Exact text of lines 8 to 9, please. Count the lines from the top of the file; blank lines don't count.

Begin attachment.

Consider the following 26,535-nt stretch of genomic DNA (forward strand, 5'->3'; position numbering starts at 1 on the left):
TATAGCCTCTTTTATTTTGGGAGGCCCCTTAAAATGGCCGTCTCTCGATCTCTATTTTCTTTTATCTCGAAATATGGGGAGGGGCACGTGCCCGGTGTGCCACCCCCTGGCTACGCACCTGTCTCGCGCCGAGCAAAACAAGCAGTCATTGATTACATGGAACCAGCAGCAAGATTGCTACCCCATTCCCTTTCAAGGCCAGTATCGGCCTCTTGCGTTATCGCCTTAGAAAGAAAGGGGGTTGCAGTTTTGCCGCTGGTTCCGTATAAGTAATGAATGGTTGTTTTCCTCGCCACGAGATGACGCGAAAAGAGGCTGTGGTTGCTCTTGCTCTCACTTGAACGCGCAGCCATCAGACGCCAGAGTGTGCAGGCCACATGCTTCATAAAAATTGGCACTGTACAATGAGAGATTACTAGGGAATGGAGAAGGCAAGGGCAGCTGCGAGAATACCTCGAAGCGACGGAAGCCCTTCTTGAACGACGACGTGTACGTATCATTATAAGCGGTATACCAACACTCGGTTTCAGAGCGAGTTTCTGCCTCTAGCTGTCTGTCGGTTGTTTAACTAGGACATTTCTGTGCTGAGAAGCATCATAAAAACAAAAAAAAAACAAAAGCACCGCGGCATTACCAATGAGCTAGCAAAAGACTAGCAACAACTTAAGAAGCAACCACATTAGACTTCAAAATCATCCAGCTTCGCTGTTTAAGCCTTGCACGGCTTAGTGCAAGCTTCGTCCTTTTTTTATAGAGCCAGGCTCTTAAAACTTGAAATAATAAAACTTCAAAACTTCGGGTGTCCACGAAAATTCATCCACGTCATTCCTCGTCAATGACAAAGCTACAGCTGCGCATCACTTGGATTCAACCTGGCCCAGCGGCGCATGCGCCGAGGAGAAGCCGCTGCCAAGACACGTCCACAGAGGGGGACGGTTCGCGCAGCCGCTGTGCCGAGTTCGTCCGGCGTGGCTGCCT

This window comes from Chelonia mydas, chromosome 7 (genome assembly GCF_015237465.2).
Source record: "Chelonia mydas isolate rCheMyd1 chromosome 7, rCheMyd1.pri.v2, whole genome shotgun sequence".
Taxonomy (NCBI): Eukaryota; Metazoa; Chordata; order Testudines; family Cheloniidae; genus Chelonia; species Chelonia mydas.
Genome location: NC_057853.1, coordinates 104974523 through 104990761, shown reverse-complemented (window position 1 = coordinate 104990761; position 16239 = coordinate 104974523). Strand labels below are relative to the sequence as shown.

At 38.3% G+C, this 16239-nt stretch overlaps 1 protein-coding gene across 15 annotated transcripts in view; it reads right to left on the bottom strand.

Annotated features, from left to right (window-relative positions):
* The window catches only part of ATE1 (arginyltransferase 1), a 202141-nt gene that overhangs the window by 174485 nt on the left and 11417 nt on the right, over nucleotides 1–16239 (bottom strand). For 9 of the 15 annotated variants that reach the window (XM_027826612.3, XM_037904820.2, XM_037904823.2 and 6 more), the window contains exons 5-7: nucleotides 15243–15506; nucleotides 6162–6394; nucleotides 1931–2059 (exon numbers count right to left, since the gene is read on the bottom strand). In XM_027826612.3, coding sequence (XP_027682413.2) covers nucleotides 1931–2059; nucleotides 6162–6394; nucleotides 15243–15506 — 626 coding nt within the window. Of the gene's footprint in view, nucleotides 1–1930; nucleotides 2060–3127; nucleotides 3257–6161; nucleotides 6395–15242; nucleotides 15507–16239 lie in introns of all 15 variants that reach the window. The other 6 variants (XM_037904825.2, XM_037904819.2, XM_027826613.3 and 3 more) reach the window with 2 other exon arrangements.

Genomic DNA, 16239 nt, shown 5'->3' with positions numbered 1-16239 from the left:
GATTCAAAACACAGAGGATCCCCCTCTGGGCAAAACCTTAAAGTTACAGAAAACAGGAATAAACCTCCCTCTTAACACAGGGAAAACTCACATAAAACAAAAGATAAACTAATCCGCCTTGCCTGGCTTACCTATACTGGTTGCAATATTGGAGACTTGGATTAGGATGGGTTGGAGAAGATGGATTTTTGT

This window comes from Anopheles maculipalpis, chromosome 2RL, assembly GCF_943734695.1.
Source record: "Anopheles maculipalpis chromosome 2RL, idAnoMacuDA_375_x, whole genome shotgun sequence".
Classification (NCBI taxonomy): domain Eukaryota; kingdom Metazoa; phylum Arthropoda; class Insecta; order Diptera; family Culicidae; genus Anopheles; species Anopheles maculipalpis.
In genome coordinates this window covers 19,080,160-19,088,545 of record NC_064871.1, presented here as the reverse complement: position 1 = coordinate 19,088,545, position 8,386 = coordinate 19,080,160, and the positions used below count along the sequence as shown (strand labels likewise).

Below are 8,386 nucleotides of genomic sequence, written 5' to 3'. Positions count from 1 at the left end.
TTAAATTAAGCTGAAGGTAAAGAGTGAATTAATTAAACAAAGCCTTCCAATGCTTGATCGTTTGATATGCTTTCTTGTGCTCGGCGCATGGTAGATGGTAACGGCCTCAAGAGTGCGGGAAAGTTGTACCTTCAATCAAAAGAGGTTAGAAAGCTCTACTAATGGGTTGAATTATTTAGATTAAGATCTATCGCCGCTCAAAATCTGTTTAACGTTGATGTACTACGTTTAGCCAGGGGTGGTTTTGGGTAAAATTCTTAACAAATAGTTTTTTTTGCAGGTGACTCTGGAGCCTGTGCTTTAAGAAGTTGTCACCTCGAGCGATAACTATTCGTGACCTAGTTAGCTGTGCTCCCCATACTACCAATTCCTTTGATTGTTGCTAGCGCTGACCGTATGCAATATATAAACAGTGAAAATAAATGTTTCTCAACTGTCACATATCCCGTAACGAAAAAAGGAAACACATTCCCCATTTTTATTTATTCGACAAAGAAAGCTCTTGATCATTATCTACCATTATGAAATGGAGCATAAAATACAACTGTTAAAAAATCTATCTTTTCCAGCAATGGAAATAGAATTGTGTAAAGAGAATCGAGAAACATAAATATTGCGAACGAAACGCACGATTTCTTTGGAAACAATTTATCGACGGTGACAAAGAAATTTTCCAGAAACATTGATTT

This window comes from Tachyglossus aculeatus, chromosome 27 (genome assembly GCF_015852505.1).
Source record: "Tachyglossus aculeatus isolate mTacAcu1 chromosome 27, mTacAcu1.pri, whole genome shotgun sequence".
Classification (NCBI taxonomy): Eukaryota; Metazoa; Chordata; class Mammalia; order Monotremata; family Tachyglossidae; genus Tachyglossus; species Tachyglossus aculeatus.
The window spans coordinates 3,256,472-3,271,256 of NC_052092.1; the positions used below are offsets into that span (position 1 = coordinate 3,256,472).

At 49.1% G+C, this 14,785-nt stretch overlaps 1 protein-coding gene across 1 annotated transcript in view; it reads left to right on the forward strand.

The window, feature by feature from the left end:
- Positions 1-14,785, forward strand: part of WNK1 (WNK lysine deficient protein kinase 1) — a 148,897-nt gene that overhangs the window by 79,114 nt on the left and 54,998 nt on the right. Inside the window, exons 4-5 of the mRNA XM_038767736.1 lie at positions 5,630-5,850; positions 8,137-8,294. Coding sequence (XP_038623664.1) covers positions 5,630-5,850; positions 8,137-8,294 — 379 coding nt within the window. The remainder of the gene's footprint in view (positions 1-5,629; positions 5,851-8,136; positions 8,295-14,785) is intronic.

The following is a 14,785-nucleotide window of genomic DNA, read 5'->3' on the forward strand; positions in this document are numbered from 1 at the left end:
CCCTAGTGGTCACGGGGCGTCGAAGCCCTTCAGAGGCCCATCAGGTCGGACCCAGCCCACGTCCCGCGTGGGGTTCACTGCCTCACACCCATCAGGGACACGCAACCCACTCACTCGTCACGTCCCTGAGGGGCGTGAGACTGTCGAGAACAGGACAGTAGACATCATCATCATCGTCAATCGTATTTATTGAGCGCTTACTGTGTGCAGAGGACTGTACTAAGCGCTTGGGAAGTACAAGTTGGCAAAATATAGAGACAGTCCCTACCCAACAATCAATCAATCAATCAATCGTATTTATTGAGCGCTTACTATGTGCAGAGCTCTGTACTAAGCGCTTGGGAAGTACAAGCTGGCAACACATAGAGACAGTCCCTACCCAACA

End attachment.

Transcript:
Annotated features, from left to right (window-relative positions):
* The window catches only part of ATE1 (arginyltransferase 1), a 202141-nt gene that overhangs the window by 174485 nt on the left and 11417 nt on the right, over nucleotides 1–16239 (bottom strand). For 9 of the 15 annotated variants that reach the window (XM_027826612.3, XM_037904820.2, XM_037904823.2 and 6 more), the window contains exons 5-7: nucleotides 15243–15506; nucleotides 6162–6394; nucleotides 1931–2059 (exon numbers count right to left, since the gene is read on the bottom strand). In XM_027826612.3, coding sequence (XP_027682413.2) covers nucleotides 1931–2059; nucleotides 6162–6394; nucleotides 15243–15506 — 626 coding nt within the window. Of the gene's footprint in view, nucleotides 1–1930; nucleotides 2060–3127; nucleotides 3257–6161; nucleotides 6395–15242; nucleotides 15507–16239 lie in introns of all 15 variants that reach the window. The other 6 variants (XM_037904825.2, XM_037904819.2, XM_027826613.3 and 3 more) reach the window with 2 other exon arrangements.